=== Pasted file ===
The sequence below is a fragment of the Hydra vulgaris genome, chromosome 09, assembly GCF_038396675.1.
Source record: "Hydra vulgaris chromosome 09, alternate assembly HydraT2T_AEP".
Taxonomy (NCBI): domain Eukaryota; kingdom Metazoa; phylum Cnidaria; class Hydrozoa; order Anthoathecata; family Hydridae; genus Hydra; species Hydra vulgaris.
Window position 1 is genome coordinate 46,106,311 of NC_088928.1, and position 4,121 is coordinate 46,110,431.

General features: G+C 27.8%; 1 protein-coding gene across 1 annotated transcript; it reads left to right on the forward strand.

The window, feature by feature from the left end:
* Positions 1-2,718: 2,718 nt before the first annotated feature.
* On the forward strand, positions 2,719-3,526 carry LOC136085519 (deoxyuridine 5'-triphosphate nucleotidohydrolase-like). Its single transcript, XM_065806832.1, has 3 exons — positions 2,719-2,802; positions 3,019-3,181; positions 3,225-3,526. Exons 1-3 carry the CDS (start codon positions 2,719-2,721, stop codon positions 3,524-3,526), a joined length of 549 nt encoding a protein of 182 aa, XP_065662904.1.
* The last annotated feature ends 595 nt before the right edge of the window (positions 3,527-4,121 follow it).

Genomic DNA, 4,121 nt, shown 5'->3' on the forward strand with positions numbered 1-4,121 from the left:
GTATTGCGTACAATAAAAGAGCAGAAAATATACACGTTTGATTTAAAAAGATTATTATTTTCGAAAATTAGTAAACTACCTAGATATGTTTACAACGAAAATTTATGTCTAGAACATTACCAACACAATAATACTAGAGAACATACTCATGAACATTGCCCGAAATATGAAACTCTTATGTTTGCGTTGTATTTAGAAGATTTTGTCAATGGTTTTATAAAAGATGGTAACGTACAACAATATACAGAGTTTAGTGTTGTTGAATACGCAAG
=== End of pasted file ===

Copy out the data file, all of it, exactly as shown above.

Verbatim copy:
The sequence below is a fragment of the Hydra vulgaris genome, chromosome 09, assembly GCF_038396675.1.
Source record: "Hydra vulgaris chromosome 09, alternate assembly HydraT2T_AEP".
Taxonomy (NCBI): domain Eukaryota; kingdom Metazoa; phylum Cnidaria; class Hydrozoa; order Anthoathecata; family Hydridae; genus Hydra; species Hydra vulgaris.
Window position 1 is genome coordinate 46,106,311 of NC_088928.1, and position 4,121 is coordinate 46,110,431.

General features: G+C 27.8%; 1 protein-coding gene across 1 annotated transcript; it reads left to right on the forward strand.

The window, feature by feature from the left end:
* Positions 1-2,718: 2,718 nt before the first annotated feature.
* On the forward strand, positions 2,719-3,526 carry LOC136085519 (deoxyuridine 5'-triphosphate nucleotidohydrolase-like). Its single transcript, XM_065806832.1, has 3 exons — positions 2,719-2,802; positions 3,019-3,181; positions 3,225-3,526. Exons 1-3 carry the CDS (start codon positions 2,719-2,721, stop codon positions 3,524-3,526), a joined length of 549 nt encoding a protein of 182 aa, XP_065662904.1.
* The last annotated feature ends 595 nt before the right edge of the window (positions 3,527-4,121 follow it).

Genomic DNA, 4,121 nt, shown 5'->3' on the forward strand with positions numbered 1-4,121 from the left:
GTATTGCGTACAATAAAAGAGCAGAAAATATACACGTTTGATTTAAAAAGATTATTATTTTCGAAAATTAGTAAACTACCTAGATATGTTTACAACGAAAATTTATGTCTAGAACATTACCAACACAATAATACTAGAGAACATACTCATGAACATTGCCCGAAATATGAAACTCTTATGTTTGCGTTGTATTTAGAAGATTTTGTCAATGGTTTTATAAAAGATGGTAACGTACAACAATATACAGAGTTTAGTGTTGTTGAATACGCAAG